The only uncertainty is how monetary policy will respond to this “Trumpflation.” But whether the Fed tries to counteract it by raising interest rates more aggressively than its current forecasts imply, or decides to move cautiously, keeping short-term interest rates well behind the rising curve of price growth, bond investors will suffer. As a result, yields on ten-year US bonds could jump from 2.5% to 3.5% or more in the year ahead – and ultimately much higher.
In Europe and Japan, by contrast, monetary conditions will remain loose, as central banks continue to support economic growth with zero interest rates and quantitative easing (QE).
And this policy divergence suggests a second potential shock for which financial markets seem unprepared.
The US dollar could strengthen much further, especially against emerging-market currencies, despite Trump’s stated desire to boost US exports. The catalyst for exchange-rate appreciation would be not only higher US interest rates, but also a dollar squeeze in emerging markets, where foreign debts have increased by $3 trillion since 2010. A confluence of dollar strength and excessive foreign borrowing caused the debt crises in Latin America and Asia in the 1980s and 1990s. This time, Trump’s protectionism could make matters even worse, especially for countries such as Mexico and Turkey, which have based their development strategies on rapidly expanding exports and have financed domestic business activity with dollar debts.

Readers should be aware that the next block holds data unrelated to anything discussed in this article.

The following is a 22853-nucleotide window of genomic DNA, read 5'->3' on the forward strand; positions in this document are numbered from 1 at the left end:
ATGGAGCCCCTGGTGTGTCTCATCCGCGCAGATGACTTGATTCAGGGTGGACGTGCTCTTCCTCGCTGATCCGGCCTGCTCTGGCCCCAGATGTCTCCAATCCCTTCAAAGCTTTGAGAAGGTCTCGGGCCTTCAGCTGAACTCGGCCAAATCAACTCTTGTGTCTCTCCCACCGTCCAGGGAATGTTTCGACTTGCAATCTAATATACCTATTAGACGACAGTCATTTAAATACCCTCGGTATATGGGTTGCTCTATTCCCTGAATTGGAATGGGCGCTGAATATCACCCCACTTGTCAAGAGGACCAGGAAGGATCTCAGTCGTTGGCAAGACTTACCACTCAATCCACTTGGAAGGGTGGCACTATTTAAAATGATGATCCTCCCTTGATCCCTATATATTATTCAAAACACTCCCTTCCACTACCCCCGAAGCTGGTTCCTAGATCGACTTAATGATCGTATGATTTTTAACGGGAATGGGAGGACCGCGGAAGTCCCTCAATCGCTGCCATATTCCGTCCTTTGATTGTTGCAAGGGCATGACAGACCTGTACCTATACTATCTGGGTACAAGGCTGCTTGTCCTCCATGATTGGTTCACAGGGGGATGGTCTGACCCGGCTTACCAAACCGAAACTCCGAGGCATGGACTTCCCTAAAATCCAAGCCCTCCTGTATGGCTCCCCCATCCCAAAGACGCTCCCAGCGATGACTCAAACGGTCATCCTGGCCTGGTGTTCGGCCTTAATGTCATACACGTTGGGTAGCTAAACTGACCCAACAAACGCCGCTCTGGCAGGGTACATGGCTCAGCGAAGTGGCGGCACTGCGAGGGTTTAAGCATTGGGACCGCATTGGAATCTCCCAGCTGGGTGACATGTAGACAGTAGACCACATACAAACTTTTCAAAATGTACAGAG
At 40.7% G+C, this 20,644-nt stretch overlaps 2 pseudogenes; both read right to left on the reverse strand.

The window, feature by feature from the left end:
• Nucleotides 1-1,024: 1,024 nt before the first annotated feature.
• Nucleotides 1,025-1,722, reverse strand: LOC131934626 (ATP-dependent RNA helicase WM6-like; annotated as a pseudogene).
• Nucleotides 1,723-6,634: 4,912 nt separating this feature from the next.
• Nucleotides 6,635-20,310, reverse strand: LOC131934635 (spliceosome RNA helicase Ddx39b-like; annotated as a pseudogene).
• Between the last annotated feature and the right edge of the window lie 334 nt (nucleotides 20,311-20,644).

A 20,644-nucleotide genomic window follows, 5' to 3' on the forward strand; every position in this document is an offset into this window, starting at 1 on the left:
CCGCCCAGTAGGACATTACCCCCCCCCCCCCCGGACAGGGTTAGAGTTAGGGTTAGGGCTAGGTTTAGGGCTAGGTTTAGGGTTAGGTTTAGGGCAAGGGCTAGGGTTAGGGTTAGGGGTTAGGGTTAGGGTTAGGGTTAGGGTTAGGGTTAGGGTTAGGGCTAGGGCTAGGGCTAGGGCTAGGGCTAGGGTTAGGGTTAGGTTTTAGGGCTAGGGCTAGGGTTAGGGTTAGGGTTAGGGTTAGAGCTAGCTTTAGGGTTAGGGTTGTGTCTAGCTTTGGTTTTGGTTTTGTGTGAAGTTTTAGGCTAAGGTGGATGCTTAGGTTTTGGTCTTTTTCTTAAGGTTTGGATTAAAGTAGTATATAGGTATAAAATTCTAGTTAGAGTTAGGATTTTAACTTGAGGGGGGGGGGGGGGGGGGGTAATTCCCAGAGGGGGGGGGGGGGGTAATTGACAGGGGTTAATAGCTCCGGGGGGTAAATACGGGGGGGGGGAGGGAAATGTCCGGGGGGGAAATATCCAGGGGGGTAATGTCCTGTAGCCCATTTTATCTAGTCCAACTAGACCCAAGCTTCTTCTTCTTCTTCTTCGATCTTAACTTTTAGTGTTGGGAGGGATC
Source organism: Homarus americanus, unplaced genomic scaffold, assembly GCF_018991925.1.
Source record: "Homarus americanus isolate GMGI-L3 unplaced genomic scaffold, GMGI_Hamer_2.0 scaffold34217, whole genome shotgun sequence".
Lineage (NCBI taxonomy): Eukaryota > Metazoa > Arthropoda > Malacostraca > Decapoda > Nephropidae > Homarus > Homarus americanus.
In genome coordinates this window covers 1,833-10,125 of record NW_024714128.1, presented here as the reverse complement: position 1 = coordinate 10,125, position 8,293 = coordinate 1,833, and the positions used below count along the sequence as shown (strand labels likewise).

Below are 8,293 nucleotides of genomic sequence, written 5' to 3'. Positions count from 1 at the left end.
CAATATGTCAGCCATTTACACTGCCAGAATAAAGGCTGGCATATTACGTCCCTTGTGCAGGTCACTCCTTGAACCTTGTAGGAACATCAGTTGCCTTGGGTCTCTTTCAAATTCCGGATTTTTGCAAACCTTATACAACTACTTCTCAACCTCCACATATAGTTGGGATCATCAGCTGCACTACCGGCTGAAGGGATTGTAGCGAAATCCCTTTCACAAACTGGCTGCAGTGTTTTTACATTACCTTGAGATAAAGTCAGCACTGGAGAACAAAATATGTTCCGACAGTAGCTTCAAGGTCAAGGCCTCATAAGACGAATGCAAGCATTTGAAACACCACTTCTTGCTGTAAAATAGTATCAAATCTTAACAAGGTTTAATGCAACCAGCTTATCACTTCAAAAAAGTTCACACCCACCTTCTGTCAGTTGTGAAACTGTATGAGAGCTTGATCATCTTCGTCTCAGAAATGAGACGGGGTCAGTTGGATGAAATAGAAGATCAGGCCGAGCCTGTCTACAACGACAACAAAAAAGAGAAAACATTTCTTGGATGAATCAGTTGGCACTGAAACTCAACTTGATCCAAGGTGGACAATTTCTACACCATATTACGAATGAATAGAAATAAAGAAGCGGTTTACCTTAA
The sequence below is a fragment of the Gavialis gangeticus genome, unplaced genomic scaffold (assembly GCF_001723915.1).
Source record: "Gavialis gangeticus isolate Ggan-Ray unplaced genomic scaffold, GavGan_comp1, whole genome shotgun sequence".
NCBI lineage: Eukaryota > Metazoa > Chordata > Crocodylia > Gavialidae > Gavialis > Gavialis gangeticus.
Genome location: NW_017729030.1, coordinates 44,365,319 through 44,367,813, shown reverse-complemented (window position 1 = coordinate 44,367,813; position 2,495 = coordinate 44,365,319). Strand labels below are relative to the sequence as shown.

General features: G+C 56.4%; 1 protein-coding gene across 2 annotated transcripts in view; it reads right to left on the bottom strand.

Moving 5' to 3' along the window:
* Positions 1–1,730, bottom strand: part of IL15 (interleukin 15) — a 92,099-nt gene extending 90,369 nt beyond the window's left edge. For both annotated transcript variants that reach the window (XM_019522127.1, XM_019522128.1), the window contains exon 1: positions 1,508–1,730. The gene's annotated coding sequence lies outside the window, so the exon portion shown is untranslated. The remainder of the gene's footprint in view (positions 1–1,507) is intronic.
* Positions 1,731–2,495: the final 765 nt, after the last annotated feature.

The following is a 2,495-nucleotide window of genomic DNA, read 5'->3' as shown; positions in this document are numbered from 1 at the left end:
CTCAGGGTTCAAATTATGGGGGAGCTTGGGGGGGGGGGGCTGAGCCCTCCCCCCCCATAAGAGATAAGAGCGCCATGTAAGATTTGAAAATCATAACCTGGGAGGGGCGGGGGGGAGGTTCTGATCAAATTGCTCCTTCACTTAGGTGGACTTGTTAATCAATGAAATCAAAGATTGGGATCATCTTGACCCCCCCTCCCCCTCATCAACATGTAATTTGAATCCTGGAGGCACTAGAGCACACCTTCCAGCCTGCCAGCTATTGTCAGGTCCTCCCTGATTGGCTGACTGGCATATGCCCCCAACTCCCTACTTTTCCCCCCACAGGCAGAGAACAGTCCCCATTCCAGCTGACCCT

So much for the bad news. Fortunately, a third major development that is not priced into financial markets could be more favorable for global economic conditions: the European Union – an even more important market than the US for almost every trading country apart from Mexico and Canada – could do much better than expected in 2017.